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Another Way To Insert Many Rows Very Fast From Your .NET Application


There was a great deal of feedback to my previous post One Way To Insert Many Rows Very Fast From Your .NET Application.

The post focused on the performance benefit of using a single SQL statement with an XML-based parameter to do inserts of many rows to a table versus issuing an insert "per row".

Several commenters on the original post mentioned that with SQL Server 2008 and higher, it is possible to pass a Table-Valued Parameter (TVP) to SQL Server and that this would save SQL Server the overhead of parsing the XML before saving the data.  I had used TVPs before inside databases, but never as a parameter to an externally-facing DB object.  Here's how I added a third insert method to my test application:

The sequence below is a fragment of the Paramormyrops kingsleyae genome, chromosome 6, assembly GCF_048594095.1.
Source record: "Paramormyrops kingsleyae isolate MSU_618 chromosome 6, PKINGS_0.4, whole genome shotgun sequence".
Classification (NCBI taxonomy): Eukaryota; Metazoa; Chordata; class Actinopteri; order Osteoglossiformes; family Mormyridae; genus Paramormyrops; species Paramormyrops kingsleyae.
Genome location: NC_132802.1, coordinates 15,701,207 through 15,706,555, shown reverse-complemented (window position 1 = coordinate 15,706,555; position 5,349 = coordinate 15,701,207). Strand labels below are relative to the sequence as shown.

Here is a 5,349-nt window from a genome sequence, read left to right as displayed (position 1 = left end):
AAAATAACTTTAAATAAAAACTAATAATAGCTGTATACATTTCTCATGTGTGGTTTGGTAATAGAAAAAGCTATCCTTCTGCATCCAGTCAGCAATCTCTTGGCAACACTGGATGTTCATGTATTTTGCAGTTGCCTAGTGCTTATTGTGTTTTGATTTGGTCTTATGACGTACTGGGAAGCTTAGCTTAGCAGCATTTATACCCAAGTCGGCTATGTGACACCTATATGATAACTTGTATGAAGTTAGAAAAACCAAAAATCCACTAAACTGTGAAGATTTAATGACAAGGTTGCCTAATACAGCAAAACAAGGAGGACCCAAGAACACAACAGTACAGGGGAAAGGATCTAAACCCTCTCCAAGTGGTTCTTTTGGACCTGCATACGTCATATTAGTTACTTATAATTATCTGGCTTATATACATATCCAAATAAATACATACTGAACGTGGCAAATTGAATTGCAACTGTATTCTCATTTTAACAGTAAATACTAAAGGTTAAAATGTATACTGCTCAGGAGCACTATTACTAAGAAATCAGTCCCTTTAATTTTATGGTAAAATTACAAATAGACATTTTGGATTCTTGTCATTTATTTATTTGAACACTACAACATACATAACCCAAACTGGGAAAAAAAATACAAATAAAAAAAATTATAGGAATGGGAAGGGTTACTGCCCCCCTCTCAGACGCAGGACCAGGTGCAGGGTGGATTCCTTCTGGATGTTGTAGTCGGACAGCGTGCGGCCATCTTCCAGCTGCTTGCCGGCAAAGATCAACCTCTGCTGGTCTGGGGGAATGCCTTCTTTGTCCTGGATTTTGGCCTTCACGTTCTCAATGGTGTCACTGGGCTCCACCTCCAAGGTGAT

Creating the Type

When creating a table-valued type in your database, you have two main options: specific or generic.  The specific case would be to create a type called something like ProductIDList and the generic case would be to create a type called something like UniqueIntegerList.  I like using generic Table-valued types when I can, because it helps to avoid "bunny types" - basically needing to have many duplicate types that seem to multiply on their own.  Your mileage may vary here - I find that this is easier for me than maintaining "EmployeeIDList", "ProductIDList", "WidgetIDList", and the like, when these might be all the same definition.

So I created this "generic" table-valued type:

CREATE TYPE dbo.UniqueIntegerList AS TABLE


       TheInteger INT NOT NULL

    PRIMARY KEY (TheInteger)


Creating the Save Stored Procedure